One of my favorite places to spend time in Istanbul is a small village on the Asian side of the Bosporus called Kuzguncuk. It’s only a few minutes away from the busy transport hub of Üsküdar, yet it’s small enough to feel like you are in a completely different world.
While I always enjoy sitting outside at one of the cafés, some people go there to look for antiques. Others go to wander through the streets to see the colorful Ottoman homes.
There are also fantastic views of the European side of the Bosporus and the Boğaziçi Köprüsü (Bosporus Bridge) from the seaside and a small square.
Although most of the residents are now Muslims, Kuzguncuk (Κουσκουντζούκ in Greek) was traditionally home to Jews, Armenians, and Greeks. In fact, there wasn’t a mosque in the village until 1952. It’s called Kuzguncuk Camii and is located on the grounds of the Surp Krikor Lusavoriç Armenian Church. It was built with funds donated by the Armenian community.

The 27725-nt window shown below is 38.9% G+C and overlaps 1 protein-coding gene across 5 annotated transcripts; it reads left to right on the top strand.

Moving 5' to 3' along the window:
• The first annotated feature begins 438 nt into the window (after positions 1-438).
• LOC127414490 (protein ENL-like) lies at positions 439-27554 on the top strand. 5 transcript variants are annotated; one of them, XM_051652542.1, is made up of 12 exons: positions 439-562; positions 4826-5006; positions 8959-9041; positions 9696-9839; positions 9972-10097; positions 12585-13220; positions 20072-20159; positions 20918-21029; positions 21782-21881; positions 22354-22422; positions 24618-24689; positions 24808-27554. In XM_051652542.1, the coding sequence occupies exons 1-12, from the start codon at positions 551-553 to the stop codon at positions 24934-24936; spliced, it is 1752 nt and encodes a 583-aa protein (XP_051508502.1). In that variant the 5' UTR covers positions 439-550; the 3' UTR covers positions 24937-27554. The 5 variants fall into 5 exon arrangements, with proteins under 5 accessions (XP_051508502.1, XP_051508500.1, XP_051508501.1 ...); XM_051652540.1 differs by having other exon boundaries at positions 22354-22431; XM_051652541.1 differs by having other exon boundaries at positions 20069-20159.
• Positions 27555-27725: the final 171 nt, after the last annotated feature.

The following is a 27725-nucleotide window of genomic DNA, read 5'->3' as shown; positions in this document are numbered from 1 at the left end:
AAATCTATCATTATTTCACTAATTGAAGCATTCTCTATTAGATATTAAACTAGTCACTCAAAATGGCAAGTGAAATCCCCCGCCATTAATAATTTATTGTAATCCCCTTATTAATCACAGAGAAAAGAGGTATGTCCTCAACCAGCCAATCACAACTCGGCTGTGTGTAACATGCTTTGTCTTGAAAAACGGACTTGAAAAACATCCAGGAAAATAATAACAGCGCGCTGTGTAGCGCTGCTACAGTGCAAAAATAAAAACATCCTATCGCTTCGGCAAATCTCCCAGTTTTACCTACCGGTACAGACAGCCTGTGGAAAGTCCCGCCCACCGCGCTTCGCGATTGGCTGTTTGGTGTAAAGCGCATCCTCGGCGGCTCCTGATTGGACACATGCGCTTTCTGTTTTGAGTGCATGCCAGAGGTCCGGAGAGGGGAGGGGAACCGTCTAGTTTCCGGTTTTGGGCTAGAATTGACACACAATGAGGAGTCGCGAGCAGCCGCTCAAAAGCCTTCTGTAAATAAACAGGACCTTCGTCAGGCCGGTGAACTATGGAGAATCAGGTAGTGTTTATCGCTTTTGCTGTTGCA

There are two synagogues. One of them, the Bet Yaakov Sinagogu, built in 1878, is right outside of the bus stop. It’s still active every Saturday. The Bet Nissim Sinagogu (which I wasn’t able to locate) was built in the 1840s and is only available to visit via appointment.
The Bet Yaakov Sinagogu is located right next to a small Greek Orthodox church, Agios Georgios, built in 1821.
A larger Greek Orthodox church sits a few blocks down the road, Agios Panteleimon. The bell tower at the entrance was built in 1911.
Across from Agios Panteleimon is the Agios Ioannis Greek Sanctuary, which contains a holy spring and a Greek cemetery.
The easiest way to get to Kuzguncuk is through Üsküdar. Take a ferry to Üsküdar and go to the Üsküdar Cami Önü stop (in front of the mosque across the street from the ferry terminal). Hop on a bus with the number 15. Kuzguncuk is the third stop. You can also take a dolmuş going to Beykoz and ask the driver to let you out at Kuzguncuk. There’s a ferry service but it isn’t frequent or convenient.